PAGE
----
After all the talk of American task forces, committee groups, captain’s picks, the inspirational energy provoked by the death of a US golfing legend in Arnold Palmer, and the rights and wrongs of how the course was set up, the result of the 41st Ryder Cup lay fundamentally and, finally, within the grips of the players.
By the time that Ryan Moore was holing out on the 18th green against Lee Westwood to mathematically secure the Ryder Cup for the American team for the first time since 2008 the contest was all but over. That the US victory procession then continued and culminated with a comprehensive 17-11 scoreline shouldn’t blind people to what was a fiercely competitive weekend of golf. Not to mention an intensely, and sometimes offensively, partisan crowd.
Friday morning saw the Americans come out all guns blazing in the Foursomes and whitewash the Europeans 4-0 in what is typically their strongest event. The ruthlessly efficient pairing of Jordan Spieth and Patrick Reed started proceedings against the previously impregnable pair of Justin Rose and Henrik Stenson and set a powerful message out winning their match 3&2. The rest of the morning session saw the rookie Thomas Pieters being hung out to dry in partnership with an uncharacteristically poor Lee Westwood. The experienced pair of Martin Kaymer and Sergio Garcia were unable to hole a putt and the slightly unusual pairing of Rory Mcilroy and Andy Sullivan performed well until the latter found the water on the 17th tee to effectively hand the match to the Red, White and Blue army.
It is testament to the character of the Europeans that the Ryder Cup didn’t effectively finish there. The aforementioned Pieters found a suitable partner in the imperious McIlroy to win 3 points in the next 3 matches whilst Garcia and Cabrera-Bello continued the strong Spanish Ryder Cup tradition. Even the great Seve Ballesteros would have been proud of their comeback from 4 down with 6 to play in the Saturday morning foursomes.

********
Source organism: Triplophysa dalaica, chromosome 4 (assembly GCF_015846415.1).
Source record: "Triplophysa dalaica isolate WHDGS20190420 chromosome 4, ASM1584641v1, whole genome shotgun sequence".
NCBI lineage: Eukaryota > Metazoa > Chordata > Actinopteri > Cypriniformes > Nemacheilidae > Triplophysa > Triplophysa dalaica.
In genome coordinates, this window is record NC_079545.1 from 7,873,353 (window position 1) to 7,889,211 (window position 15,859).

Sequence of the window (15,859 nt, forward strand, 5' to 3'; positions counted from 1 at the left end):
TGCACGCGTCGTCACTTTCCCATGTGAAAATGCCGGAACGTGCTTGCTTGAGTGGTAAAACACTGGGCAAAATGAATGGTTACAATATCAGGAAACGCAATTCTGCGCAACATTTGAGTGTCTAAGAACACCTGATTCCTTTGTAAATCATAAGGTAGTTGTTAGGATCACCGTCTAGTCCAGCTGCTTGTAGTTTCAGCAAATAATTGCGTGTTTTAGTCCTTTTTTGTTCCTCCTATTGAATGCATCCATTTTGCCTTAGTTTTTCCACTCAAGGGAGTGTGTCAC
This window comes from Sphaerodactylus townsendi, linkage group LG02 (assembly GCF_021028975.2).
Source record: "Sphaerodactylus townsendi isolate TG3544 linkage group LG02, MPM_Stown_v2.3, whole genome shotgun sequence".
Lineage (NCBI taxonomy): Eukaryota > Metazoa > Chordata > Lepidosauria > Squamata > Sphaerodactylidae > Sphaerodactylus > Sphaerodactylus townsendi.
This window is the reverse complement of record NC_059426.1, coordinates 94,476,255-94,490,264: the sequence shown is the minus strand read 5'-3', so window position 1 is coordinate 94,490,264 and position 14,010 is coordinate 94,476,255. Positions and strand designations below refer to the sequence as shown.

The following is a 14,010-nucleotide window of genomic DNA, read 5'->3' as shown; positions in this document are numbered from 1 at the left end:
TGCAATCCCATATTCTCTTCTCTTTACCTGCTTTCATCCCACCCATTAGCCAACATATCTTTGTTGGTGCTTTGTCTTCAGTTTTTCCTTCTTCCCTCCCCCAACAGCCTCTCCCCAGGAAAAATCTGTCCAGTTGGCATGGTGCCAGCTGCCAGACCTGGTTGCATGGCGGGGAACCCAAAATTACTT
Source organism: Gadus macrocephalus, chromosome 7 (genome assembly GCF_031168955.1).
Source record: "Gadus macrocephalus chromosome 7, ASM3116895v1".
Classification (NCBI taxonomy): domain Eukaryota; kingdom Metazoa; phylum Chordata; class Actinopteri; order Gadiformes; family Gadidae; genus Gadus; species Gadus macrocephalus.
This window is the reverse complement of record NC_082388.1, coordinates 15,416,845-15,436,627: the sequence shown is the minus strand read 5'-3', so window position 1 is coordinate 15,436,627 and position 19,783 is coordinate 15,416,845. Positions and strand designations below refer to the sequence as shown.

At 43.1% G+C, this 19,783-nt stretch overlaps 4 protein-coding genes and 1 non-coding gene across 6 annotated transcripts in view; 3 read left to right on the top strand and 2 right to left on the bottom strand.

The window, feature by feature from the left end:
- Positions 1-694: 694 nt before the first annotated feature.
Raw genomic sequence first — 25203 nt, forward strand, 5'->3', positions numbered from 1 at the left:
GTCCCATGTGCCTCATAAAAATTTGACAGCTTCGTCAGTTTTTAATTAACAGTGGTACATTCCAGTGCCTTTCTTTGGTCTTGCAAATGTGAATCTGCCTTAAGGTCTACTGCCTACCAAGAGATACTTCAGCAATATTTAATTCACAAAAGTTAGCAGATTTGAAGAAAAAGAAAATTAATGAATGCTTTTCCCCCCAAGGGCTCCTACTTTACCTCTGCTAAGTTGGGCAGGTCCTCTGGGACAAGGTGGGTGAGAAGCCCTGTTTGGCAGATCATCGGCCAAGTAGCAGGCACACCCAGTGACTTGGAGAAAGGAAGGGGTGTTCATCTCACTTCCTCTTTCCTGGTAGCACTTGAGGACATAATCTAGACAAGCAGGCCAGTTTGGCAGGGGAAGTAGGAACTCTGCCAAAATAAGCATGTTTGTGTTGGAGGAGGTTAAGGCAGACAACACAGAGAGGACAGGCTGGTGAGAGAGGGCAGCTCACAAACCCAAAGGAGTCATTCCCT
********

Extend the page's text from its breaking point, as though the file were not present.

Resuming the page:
Going into the Saturday afternoon four balls only 6 1/2-5 1/2 down represented a tumultuous momentum shift from the Europeans since the first round of matches however the afternoon saw a distinct change in fortunes. Lee Westwood continued to show less accuracy with a putter than a drunkard on a shooting range and it culminated with the miss of a three-foot putt on the final green to hand victory to the Americans on a plate. Silver service et al.
9 1/2- 6 1/2 to the Americans going into the final day singles was not an insurmountable total but a serious charge was required to give the Europeans but a sniff. What transpired, I’m happy to say, were two of the greatest Ryder Cup matches ever played amongst the rest of the extraordinary quality of golf on show.
In the first match out Patrick Reed and Rory McIlroy went at each other hammer and tongues but in the end the American came out with a 1up victory, whilst half way down the field Garcia and Phil Mickelson engaged in a true clash of titans. Between the two of them they racked up a staggering 19 birdies to see the match end, only fairly, in half a point each.
There was early hope for Europe with Stenson, Pieters and Cabrera-Bello all notching up early points but the McIlroy loss along with the defeat of Justin Rose 1 down to Ricke Fowler severely dented the momentum. Once Bruce Koepka had dispatched Danny Willet 5&4 and Brandt Snedeker had continued his impressive weekend streak by seeing off Andy Sullivan it was left to Ryan Moore to do the honours.
In the end, an inspired American team proved to possess to much power off the tee and skill on the greens to be truly threatened by a highly inexperienced European team. Of course in two years time the generational evolution of the Europeans will be almost complete and there will be less rookies in the ranks, however the Americans are not going anywhere fast. They are a team littered with major championships winners who are only going to get stronger before Paris in 2018.
That their victory at Hazeltine National Golf Club this time around was not just so convincing, but so surgically executed, should serve as a stark warning for the proceeding Ryder Cups. If Europe wants the trophy back, it will take a monumental struggle to manage it.